This past week, a group started a campaign on twitter #WeNeedDiverseBooks that trended for days. Blogs, twitter, tumblr, instagram facebook were lit up with people sharing photos, stories, ideas about how diverse books are both wanted and needed.
Diversity just means "reality," i.e. books (and movies, etc.) work best when they reflect the richness and variety of the real world rather than only representing one sliver of it. But diversity most often connotes race. And so lots of race questions rise up in this conversation, such as, is it okay for writers of one race to write from the point-of-view of a character from another race? Lisa Yee wrote her thoughts about this, which I appreciated.
Here's my own experience. When I was drafting The Goose Girl, I originally was going to make Bayern an African-type continent, everyone there having a deep-brown-to-black skin, while Kildenree would be the European-type continent with pale skin. I was inspired by Le Guin's Earthsea books. But I quickly realized the story required Ani to hide in Bayern, so she couldn't look too different from the Bayern people. I could have chosen to make Ani dark skinned as well but I decided not to, out of misguided respect and fear. As a white person, I was hesitant to try to speak from the point-of-view of someone of another race, even in a fantasy setting. I felt like I only had access to the heritage of my own bloodlines. So I based Bayern on Germany, both because the tale was recorded by the brothers Grimm and because it is one of the lands of my ancestors. I'm not saying that was the wrong or the right choice (I don't believe there was necessarily a right or wrong here), but that this was my creative process.
When I began a new series with Princess Academy, again I felt that I only had rights to the lands of my ancestors, so I chose to base the setting on Scandinavia. And the research and writing was a lovely experience for me.
While I was drafting Book of a Thousand Days, I was also studying about Mongolia, because my parents were about to go live there for two years. And the more I learned, the more the research slid naturally into the story I was working on. Perfectly. As if that had been my intention all along. I had a moment of crisis. I wanted to base the setting on medieval Mongolia, but did I have the right to appropriate a land I had no blood or familial ties to for my story?
Eventually I decided, yes. I am a human being. I can take inspiration from the stories of our shared planet. It was a little easier for me to make this jump since I wasn't writing a true historical setting but a fantasy kingdom inspired by a historical setting.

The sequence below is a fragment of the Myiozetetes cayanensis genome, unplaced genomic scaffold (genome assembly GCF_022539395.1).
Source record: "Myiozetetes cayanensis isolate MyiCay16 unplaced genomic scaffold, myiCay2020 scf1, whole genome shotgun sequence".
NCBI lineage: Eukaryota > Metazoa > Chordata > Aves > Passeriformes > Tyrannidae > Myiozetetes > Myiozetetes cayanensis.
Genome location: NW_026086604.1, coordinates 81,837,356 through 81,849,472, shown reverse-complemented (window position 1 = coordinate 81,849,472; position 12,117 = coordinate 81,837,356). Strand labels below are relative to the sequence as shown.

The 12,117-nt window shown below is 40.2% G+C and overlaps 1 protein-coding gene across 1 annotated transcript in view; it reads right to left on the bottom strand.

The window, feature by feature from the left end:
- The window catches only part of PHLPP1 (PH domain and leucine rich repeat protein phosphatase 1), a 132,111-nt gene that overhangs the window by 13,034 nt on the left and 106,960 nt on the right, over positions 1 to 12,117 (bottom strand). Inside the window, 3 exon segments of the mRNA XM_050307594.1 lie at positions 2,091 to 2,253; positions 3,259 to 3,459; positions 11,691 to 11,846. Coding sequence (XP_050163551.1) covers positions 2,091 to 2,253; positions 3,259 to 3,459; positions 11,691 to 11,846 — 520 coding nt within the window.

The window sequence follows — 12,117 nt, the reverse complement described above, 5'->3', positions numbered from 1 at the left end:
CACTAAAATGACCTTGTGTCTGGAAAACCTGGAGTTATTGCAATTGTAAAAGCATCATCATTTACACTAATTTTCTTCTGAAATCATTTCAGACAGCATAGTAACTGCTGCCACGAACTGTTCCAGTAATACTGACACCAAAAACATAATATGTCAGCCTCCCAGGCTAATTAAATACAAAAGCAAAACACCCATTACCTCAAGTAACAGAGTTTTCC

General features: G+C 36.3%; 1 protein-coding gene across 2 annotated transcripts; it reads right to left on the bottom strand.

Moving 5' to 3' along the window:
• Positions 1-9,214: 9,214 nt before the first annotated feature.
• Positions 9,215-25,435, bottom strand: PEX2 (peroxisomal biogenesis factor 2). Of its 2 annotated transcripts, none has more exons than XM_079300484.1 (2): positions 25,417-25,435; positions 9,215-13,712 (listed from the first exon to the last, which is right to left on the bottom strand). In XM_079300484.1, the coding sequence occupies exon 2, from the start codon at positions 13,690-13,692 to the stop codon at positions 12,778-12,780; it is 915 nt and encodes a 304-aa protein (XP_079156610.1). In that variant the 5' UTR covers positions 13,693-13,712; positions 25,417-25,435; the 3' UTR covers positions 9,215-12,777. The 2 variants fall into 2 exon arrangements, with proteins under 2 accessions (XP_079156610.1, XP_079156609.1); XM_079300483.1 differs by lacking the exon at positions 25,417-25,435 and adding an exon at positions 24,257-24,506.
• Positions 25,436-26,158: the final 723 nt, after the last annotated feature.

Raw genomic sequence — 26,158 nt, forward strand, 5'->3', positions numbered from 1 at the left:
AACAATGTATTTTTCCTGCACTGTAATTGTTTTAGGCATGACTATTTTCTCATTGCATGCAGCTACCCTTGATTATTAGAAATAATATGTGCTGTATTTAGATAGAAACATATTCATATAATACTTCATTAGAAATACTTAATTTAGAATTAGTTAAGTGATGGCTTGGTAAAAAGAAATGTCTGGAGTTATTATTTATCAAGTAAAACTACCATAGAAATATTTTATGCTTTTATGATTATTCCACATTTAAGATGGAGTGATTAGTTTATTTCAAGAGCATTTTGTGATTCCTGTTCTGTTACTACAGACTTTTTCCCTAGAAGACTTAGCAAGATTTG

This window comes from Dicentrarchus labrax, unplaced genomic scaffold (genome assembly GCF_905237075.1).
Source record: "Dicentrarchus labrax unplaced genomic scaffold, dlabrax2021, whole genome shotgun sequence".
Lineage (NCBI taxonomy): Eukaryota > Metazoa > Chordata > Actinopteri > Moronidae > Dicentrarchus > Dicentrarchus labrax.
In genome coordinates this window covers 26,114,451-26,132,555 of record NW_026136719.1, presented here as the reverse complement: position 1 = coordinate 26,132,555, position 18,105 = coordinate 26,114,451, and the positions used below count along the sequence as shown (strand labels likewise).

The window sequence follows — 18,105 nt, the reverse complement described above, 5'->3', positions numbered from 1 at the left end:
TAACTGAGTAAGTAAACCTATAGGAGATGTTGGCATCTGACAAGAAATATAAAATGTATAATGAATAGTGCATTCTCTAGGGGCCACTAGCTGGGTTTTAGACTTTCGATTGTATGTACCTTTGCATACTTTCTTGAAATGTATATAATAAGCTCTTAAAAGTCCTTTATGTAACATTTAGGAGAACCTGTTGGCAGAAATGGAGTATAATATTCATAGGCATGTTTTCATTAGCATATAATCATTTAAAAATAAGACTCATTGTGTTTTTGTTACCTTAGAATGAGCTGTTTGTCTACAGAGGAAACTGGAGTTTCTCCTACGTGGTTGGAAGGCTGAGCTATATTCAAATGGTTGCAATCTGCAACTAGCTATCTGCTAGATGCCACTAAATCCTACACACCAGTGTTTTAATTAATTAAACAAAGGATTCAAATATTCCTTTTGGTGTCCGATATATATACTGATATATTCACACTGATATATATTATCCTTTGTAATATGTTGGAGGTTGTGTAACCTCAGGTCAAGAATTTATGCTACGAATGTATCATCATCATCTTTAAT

Dangerous is my first young adult book not set long-ago-far-away but in our own world. I don't remember my exact thought process in deciding to make my main character biracial with a Paraguayan-American mother and white American father. There was reason to have a bilingual character and the choice seemed interesting for the story. The supporting cast also has a Russian-American, African-French, Korean-American, German-American, and African-American. These choices make sense in the story, but if this had been my first book, I don't know if I'd dared to make them. Again, out of misguided respect and fear, I might have been hesitant to try to embody the experience of a character who has a different race than me. I think that would have been a mistake. This story makes more sense, is richer, and is truer with the diverse cast. If I'd tried to write this story with an all-white cast, that would have been forced and untrue, because it wouldn't have reflected the actual world the story takes place in. Making creative choices from a place of fear (even fear mixed with loving and honest respect) is never a good idea.
I appreciate writers who are respectful of other cultures and experiences. And I don't think that every book needs to have a diverse racial cast. A book set in a town where everyone is white can exist. Those stories matter too. But I always want to make sure I'm open to what the story needs. And all stories (ironically perhaps, but especially fantasy and science fiction stories) need to have a foundation of truth in order to work. And the truth of our world is colorful, rich, expansive. I think it's wise, as writers, that we're always checking ourselves, making sure we're not just defaulting to all white, straight, able-bodied, non-religious, etc., characters. Not defaulting to Neutral. But keeping our stories open for the possibilities of diversity.